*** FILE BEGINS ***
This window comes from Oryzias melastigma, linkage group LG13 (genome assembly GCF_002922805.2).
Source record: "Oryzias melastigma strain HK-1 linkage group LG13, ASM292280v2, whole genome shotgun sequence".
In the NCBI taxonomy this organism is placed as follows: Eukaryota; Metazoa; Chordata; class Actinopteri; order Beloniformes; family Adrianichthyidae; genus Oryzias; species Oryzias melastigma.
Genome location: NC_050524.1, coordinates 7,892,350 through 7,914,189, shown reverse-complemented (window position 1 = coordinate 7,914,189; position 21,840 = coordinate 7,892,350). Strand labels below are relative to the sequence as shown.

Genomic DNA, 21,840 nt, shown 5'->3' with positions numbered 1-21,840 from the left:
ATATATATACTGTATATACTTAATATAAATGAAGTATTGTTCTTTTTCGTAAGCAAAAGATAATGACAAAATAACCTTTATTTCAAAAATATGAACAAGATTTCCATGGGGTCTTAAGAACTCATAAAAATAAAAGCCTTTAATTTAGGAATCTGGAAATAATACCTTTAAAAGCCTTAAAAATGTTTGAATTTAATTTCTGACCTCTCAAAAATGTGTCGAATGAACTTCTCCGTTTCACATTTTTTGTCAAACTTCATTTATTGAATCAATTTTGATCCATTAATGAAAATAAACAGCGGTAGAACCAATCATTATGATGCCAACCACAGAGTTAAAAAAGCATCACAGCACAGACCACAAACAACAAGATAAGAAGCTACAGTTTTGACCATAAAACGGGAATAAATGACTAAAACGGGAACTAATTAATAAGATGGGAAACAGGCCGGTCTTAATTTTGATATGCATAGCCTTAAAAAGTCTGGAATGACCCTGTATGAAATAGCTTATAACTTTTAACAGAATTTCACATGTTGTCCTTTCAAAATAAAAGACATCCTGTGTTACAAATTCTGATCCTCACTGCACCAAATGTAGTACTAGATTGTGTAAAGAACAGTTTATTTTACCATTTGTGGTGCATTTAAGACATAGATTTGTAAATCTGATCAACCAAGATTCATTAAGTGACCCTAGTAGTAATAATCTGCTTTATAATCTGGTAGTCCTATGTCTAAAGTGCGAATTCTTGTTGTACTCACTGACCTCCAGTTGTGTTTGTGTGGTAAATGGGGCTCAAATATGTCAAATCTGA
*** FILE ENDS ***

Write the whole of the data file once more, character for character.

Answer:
This window comes from Oryzias melastigma, linkage group LG13 (genome assembly GCF_002922805.2).
Source record: "Oryzias melastigma strain HK-1 linkage group LG13, ASM292280v2, whole genome shotgun sequence".
In the NCBI taxonomy this organism is placed as follows: Eukaryota; Metazoa; Chordata; class Actinopteri; order Beloniformes; family Adrianichthyidae; genus Oryzias; species Oryzias melastigma.
Genome location: NC_050524.1, coordinates 7,892,350 through 7,914,189, shown reverse-complemented (window position 1 = coordinate 7,914,189; position 21,840 = coordinate 7,892,350). Strand labels below are relative to the sequence as shown.

Genomic DNA, 21,840 nt, shown 5'->3' with positions numbered 1-21,840 from the left:
ATATATATACTGTATATACTTAATATAAATGAAGTATTGTTCTTTTTCGTAAGCAAAAGATAATGACAAAATAACCTTTATTTCAAAAATATGAACAAGATTTCCATGGGGTCTTAAGAACTCATAAAAATAAAAGCCTTTAATTTAGGAATCTGGAAATAATACCTTTAAAAGCCTTAAAAATGTTTGAATTTAATTTCTGACCTCTCAAAAATGTGTCGAATGAACTTCTCCGTTTCACATTTTTTGTCAAACTTCATTTATTGAATCAATTTTGATCCATTAATGAAAATAAACAGCGGTAGAACCAATCATTATGATGCCAACCACAGAGTTAAAAAAGCATCACAGCACAGACCACAAACAACAAGATAAGAAGCTACAGTTTTGACCATAAAACGGGAATAAATGACTAAAACGGGAACTAATTAATAAGATGGGAAACAGGCCGGTCTTAATTTTGATATGCATAGCCTTAAAAAGTCTGGAATGACCCTGTATGAAATAGCTTATAACTTTTAACAGAATTTCACATGTTGTCCTTTCAAAATAAAAGACATCCTGTGTTACAAATTCTGATCCTCACTGCACCAAATGTAGTACTAGATTGTGTAAAGAACAGTTTATTTTACCATTTGTGGTGCATTTAAGACATAGATTTGTAAATCTGATCAACCAAGATTCATTAAGTGACCCTAGTAGTAATAATCTGCTTTATAATCTGGTAGTCCTATGTCTAAAGTGCGAATTCTTGTTGTACTCACTGACCTCCAGTTGTGTTTGTGTGGTAAATGGGGCTCAAATATGTCAAATCTGA